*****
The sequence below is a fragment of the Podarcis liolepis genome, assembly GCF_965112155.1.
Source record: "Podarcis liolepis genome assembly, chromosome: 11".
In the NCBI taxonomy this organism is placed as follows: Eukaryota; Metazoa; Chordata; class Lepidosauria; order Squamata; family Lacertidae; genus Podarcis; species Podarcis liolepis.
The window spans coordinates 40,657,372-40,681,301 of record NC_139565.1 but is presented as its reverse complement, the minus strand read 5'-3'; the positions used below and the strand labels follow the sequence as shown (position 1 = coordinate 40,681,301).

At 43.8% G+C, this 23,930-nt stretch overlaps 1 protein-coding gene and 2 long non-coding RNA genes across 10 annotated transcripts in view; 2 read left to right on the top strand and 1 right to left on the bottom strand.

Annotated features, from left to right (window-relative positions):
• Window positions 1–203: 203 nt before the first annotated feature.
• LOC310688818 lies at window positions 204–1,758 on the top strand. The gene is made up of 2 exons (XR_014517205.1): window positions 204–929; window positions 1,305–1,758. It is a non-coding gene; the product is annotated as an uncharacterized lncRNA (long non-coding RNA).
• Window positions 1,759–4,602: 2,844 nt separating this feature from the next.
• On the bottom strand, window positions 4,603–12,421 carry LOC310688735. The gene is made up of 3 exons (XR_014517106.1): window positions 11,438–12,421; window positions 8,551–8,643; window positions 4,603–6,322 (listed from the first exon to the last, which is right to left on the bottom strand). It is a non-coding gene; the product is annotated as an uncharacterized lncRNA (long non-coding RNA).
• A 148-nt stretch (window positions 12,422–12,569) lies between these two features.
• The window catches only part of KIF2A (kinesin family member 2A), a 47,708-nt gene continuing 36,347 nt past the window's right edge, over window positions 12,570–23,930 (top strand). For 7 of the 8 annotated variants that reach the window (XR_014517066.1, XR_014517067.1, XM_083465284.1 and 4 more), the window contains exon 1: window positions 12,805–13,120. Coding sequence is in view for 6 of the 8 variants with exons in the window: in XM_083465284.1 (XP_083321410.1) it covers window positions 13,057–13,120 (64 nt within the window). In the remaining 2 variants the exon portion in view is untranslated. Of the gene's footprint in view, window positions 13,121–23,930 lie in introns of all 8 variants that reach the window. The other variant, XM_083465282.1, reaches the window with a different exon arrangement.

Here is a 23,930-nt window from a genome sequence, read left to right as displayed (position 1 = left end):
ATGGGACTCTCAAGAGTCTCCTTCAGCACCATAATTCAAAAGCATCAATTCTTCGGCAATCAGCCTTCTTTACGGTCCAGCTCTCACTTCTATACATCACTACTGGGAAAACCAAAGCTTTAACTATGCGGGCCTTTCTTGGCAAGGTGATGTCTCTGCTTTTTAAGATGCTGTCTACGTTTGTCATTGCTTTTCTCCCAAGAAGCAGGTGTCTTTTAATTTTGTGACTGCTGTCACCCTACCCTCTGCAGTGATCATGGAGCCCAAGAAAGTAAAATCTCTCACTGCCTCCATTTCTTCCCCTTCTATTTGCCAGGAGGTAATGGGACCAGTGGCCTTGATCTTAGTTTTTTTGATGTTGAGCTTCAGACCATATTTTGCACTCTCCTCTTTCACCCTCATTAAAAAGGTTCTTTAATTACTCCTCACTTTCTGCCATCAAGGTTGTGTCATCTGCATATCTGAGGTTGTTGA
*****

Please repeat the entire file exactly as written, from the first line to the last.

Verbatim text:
The sequence below is a fragment of the Podarcis liolepis genome, assembly GCF_965112155.1.
Source record: "Podarcis liolepis genome assembly, chromosome: 11".
In the NCBI taxonomy this organism is placed as follows: Eukaryota; Metazoa; Chordata; class Lepidosauria; order Squamata; family Lacertidae; genus Podarcis; species Podarcis liolepis.
The window spans coordinates 40,657,372-40,681,301 of record NC_139565.1 but is presented as its reverse complement, the minus strand read 5'-3'; the positions used below and the strand labels follow the sequence as shown (position 1 = coordinate 40,681,301).

At 43.8% G+C, this 23,930-nt stretch overlaps 1 protein-coding gene and 2 long non-coding RNA genes across 10 annotated transcripts in view; 2 read left to right on the top strand and 1 right to left on the bottom strand.

Annotated features, from left to right (window-relative positions):
• Window positions 1–203: 203 nt before the first annotated feature.
• LOC310688818 lies at window positions 204–1,758 on the top strand. The gene is made up of 2 exons (XR_014517205.1): window positions 204–929; window positions 1,305–1,758. It is a non-coding gene; the product is annotated as an uncharacterized lncRNA (long non-coding RNA).
• Window positions 1,759–4,602: 2,844 nt separating this feature from the next.
• On the bottom strand, window positions 4,603–12,421 carry LOC310688735. The gene is made up of 3 exons (XR_014517106.1): window positions 11,438–12,421; window positions 8,551–8,643; window positions 4,603–6,322 (listed from the first exon to the last, which is right to left on the bottom strand). It is a non-coding gene; the product is annotated as an uncharacterized lncRNA (long non-coding RNA).
• A 148-nt stretch (window positions 12,422–12,569) lies between these two features.
• The window catches only part of KIF2A (kinesin family member 2A), a 47,708-nt gene continuing 36,347 nt past the window's right edge, over window positions 12,570–23,930 (top strand). For 7 of the 8 annotated variants that reach the window (XR_014517066.1, XR_014517067.1, XM_083465284.1 and 4 more), the window contains exon 1: window positions 12,805–13,120. Coding sequence is in view for 6 of the 8 variants with exons in the window: in XM_083465284.1 (XP_083321410.1) it covers window positions 13,057–13,120 (64 nt within the window). In the remaining 2 variants the exon portion in view is untranslated. Of the gene's footprint in view, window positions 13,121–23,930 lie in introns of all 8 variants that reach the window. The other variant, XM_083465282.1, reaches the window with a different exon arrangement.

Here is a 23,930-nt window from a genome sequence, read left to right as displayed (position 1 = left end):
ATGGGACTCTCAAGAGTCTCCTTCAGCACCATAATTCAAAAGCATCAATTCTTCGGCAATCAGCCTTCTTTACGGTCCAGCTCTCACTTCTATACATCACTACTGGGAAAACCAAAGCTTTAACTATGCGGGCCTTTCTTGGCAAGGTGATGTCTCTGCTTTTTAAGATGCTGTCTACGTTTGTCATTGCTTTTCTCCCAAGAAGCAGGTGTCTTTTAATTTTGTGACTGCTGTCACCCTACCCTCTGCAGTGATCATGGAGCCCAAGAAAGTAAAATCTCTCACTGCCTCCATTTCTTCCCCTTCTATTTGCCAGGAGGTAATGGGACCAGTGGCCTTGATCTTAGTTTTTTTGATGTTGAGCTTCAGACCATATTTTGCACTCTCCTCTTTCACCCTCATTAAAAAGGTTCTTTAATTACTCCTCACTTTCTGCCATCAAGGTTGTGTCATCTGCATATCTGAGGTTGTTGA